Coinbase security chief Philip Martin has a big challenge: Explaining the fundamentals of security to customers whose financial worth absolutely depends on remembering their passwords and keeping their keys safe.
"We have the problem of a global cryptocurrency company figuring out how to talk about security, in a way that plays in Japan in San Francisco and in Europe, and across the age divide, in a way that actually resonates to the people we're talking to," he said.
Coinbase is one of the largest cryptocurrency trading and payment platforms, most recently valued at around $8 billion, and supports more than a quarter million bitcoin transactions per day.
Financial companies have to deal with encryption as part of the day-to-day security duties. But at a typical bank, cryptography is often limited to two basic categories: masking personal information, like Social Security numbers, and ensuring websites are secured. But cryptocurrency wallets are different, because encryption plays such a fundamental role. This is new to a lot of consumers working with Bitcoin for the first time, Martin said.
"We deal with long-lived keys that we generate that live for a very long time, that are the direct controller of liquid value," said Martin, who previously served as an information security lead at Palantir Technologies and in U.S. Army counterintelligence.
"Possession of a key is possession of your currency. What that means is that you can't revoke a cryptocurrency key, if that key is lost, compromised, there is no ability to get [the value] back."
This makes the stakes of theft of encrypted data more severe, than, say, the theft of encrypted social security data at a financial institutions, he explained. "The consequences of loss are much higher." It also means attackers are much more aggressive about gaining access to that encryption, he said.
Those high consequences mean Coinbase's security organization must help contribute to a broad communication plan to customers, that helps explain clearly how to handle their keys, passwords and other important information for securing their accounts.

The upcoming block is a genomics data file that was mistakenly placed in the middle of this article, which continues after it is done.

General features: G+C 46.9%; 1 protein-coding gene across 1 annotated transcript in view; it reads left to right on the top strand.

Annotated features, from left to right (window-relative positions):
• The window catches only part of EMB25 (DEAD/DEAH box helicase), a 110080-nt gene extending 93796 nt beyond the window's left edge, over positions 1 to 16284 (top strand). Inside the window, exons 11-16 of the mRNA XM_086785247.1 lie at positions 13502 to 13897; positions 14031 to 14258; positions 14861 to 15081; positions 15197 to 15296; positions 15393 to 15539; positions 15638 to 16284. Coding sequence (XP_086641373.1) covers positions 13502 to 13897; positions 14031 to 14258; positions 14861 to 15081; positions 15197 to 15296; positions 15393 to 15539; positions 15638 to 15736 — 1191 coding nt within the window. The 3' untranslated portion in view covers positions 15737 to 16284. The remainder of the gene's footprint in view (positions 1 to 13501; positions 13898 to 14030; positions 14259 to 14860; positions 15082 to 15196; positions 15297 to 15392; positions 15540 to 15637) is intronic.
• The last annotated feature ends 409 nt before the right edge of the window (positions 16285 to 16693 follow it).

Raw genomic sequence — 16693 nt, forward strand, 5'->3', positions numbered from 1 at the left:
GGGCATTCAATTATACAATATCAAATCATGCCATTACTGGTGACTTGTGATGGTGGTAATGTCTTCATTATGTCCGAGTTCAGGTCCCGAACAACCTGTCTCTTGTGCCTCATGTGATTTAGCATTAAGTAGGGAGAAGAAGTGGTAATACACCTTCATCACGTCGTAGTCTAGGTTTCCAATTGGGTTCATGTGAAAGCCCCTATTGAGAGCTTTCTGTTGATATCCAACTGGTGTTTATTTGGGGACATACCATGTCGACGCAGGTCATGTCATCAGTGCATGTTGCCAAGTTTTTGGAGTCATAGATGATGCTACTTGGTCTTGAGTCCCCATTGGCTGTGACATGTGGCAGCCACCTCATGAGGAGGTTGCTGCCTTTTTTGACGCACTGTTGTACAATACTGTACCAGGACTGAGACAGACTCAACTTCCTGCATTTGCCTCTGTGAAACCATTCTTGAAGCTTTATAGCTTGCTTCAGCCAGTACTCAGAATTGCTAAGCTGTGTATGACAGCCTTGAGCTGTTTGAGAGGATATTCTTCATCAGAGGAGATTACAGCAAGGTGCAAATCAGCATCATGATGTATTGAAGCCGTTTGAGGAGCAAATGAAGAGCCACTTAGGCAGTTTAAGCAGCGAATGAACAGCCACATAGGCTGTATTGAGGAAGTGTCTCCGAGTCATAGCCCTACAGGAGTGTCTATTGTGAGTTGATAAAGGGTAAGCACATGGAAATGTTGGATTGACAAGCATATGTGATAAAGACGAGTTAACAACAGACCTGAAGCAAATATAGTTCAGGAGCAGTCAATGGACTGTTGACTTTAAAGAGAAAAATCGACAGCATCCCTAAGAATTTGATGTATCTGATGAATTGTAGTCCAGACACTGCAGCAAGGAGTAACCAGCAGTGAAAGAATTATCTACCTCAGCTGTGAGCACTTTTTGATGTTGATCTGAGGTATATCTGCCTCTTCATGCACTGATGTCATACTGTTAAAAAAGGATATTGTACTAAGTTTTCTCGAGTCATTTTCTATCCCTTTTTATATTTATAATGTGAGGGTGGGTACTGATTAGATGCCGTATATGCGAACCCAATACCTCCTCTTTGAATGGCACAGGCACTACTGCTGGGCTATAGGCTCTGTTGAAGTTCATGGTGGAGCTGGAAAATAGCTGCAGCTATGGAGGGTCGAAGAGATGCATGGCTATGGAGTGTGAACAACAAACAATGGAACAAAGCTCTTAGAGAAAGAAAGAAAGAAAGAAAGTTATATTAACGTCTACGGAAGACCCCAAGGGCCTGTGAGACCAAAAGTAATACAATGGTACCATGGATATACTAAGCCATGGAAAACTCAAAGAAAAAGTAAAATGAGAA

For those new to cryptocurrency, "a lot of work is going to how do I interact with the ecosystem? How do I act differently here than if I am protecting my social media account?" he said.
Traditional banks have an advantage, he added, in that "transactions in the traditional fiat system are reversible," whereas transactions via blockchain are by and large irrevocable. Banks might have more problems with wire fraud involving CEO impersonation, but cryptocurrency users are often subject to cold-call "tech support" scams, he said, in which a criminal calls a customer to convince them to give up valuable security information, starting with "I'm here to help you with your coinbase account problem."
Coinbase uses traditional banking procedures in signing up new customers, one area that people new to investing see as attractive, he said. That includes gathering the usual personal information from people using the platform and taking part in the "Know Your Customer" (KYC) due diligence most banks employ, which involves sussing out customers who may be using their account for illegal transactions.
But still, cryptocurrencies have a reputation for supporting all manner of illicit transactions. Doing KYC has been one step in reassuring new investors that cryptocurrencies aren't all shadowy. One reason the reputation persists in the U.S., Martin believes, is because Americans aren't accustomed to the alternative use cases for the currencies.
"The hardest part of this conversation is that in the U.S., we have a fairly trusted financial system. It's easy to use, we have credit cards, we have bank accounts, we trust those institutions to do the right thing," he said. "When we get outside the U.S., the utility use cases become much more obvious ... in places like Venezuela, as a shore of value in a place where everyday citizens have lost faith in their government to handle their money."
The use of cryptocurrency by guest workers in other countries, where using a "Western Union" style service may be difficult or cost prohibitive, is another compelling use of the platform outside the U.S., he said.
When it comes to illicit use of cryptocurrencies, the problem is real but it's not exclusive to these currencies, Martin believes. "You could say the same thing about cash, because of it's lack of public traceability. It's much easier to buy a high-end watch and sell it," using cash without being discovered than to move funds with Bitcoin, he said, because in the case of cryptocurrency, "all of those transactions are on the record."
"You may not be able to associate the identity with a single address, but you now have a perfect retrospective view of everything that was done."
As far as adoption goes, Martin has high hopes for the Facebook-led Libra project to create a new cryptocurrency, of which Coinbase is a member. But it's too early to judge the security implications of expanding cryptocurrency so broadly.
"From our perspective, Libra has the potential to bring cryptocurrency to a billion people, because of the folks that are involved. I think that while the potential is there, it's really too early to be talking about the technical implications of the coin, their protocols and the currency, because it's still under development."